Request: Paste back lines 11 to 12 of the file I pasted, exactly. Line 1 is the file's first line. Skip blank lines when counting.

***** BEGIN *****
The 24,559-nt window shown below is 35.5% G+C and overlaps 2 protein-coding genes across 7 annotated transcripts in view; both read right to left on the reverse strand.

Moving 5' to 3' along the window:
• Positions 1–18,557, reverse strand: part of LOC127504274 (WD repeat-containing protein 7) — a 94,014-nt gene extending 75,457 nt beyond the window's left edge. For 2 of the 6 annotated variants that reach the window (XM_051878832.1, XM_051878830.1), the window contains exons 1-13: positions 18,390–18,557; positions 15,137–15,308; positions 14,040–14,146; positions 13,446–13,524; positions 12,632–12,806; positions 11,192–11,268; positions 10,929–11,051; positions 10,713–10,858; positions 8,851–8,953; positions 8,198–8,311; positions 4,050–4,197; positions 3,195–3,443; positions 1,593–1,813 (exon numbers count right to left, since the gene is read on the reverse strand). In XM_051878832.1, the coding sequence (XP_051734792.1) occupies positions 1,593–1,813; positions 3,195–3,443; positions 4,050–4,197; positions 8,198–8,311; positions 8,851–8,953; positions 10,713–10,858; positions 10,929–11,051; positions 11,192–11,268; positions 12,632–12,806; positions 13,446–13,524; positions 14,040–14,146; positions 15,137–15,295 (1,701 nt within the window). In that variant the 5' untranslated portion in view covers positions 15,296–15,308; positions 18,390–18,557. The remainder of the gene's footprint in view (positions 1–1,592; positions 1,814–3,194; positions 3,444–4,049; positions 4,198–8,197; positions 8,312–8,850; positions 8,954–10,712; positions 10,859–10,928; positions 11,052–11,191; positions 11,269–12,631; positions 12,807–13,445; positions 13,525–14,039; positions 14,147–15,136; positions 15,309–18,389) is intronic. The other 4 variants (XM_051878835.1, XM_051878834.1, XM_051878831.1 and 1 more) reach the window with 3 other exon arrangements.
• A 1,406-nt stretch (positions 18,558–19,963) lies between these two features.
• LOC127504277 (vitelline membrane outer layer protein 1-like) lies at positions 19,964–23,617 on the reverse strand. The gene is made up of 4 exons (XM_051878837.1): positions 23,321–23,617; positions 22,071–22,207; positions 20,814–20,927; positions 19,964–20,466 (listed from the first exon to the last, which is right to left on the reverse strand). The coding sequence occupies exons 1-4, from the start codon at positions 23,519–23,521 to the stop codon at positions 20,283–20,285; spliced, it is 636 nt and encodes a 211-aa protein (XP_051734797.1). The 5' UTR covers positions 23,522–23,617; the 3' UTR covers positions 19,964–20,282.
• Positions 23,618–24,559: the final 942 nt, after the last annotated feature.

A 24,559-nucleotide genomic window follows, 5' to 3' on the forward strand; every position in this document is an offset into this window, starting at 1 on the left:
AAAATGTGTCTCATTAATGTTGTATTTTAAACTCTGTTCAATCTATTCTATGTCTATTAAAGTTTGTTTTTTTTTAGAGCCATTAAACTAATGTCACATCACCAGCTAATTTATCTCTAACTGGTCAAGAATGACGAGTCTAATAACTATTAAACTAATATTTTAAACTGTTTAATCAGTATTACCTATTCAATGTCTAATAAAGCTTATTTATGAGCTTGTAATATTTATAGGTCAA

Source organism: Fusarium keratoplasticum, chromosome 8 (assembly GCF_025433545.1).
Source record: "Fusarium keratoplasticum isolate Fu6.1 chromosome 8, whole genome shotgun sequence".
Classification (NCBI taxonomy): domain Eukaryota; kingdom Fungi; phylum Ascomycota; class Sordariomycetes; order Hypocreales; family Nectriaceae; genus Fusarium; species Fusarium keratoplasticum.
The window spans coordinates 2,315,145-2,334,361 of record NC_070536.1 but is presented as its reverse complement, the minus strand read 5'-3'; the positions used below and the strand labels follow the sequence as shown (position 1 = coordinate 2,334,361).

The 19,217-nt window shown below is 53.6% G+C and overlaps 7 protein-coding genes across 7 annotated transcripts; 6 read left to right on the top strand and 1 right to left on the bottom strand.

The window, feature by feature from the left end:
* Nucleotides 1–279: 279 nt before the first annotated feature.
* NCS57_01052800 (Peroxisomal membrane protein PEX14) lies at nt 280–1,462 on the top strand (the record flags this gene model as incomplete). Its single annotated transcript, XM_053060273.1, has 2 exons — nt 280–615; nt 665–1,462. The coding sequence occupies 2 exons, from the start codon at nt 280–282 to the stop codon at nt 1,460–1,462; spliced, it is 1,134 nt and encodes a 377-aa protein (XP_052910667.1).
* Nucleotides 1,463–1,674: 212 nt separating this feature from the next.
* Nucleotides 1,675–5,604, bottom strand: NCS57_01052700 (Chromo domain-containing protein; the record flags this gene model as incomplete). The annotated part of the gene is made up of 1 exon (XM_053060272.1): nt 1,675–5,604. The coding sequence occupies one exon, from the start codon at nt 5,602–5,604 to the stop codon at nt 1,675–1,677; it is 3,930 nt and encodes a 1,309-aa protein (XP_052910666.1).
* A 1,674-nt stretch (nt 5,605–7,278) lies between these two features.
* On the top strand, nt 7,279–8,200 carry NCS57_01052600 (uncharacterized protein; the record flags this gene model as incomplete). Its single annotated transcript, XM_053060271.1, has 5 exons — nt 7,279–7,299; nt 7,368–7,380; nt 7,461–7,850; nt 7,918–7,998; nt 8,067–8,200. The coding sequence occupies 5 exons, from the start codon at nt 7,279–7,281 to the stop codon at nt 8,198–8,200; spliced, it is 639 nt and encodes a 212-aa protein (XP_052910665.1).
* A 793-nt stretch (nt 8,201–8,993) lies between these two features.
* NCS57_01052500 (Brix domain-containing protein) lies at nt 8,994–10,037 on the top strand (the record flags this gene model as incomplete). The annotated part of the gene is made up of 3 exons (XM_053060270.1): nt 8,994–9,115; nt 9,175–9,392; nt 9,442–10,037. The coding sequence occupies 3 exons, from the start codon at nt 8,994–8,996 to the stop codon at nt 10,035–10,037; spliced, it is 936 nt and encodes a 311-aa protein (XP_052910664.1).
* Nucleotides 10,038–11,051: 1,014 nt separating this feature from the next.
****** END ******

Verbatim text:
Classification (NCBI taxonomy): domain Eukaryota; kingdom Fungi; phylum Ascomycota; class Sordariomycetes; order Hypocreales; family Nectriaceae; genus Fusarium; species Fusarium keratoplasticum.
The window spans coordinates 2,315,145-2,334,361 of record NC_070536.1 but is presented as its reverse complement, the minus strand read 5'-3'; the positions used below and the strand labels follow the sequence as shown (position 1 = coordinate 2,334,361).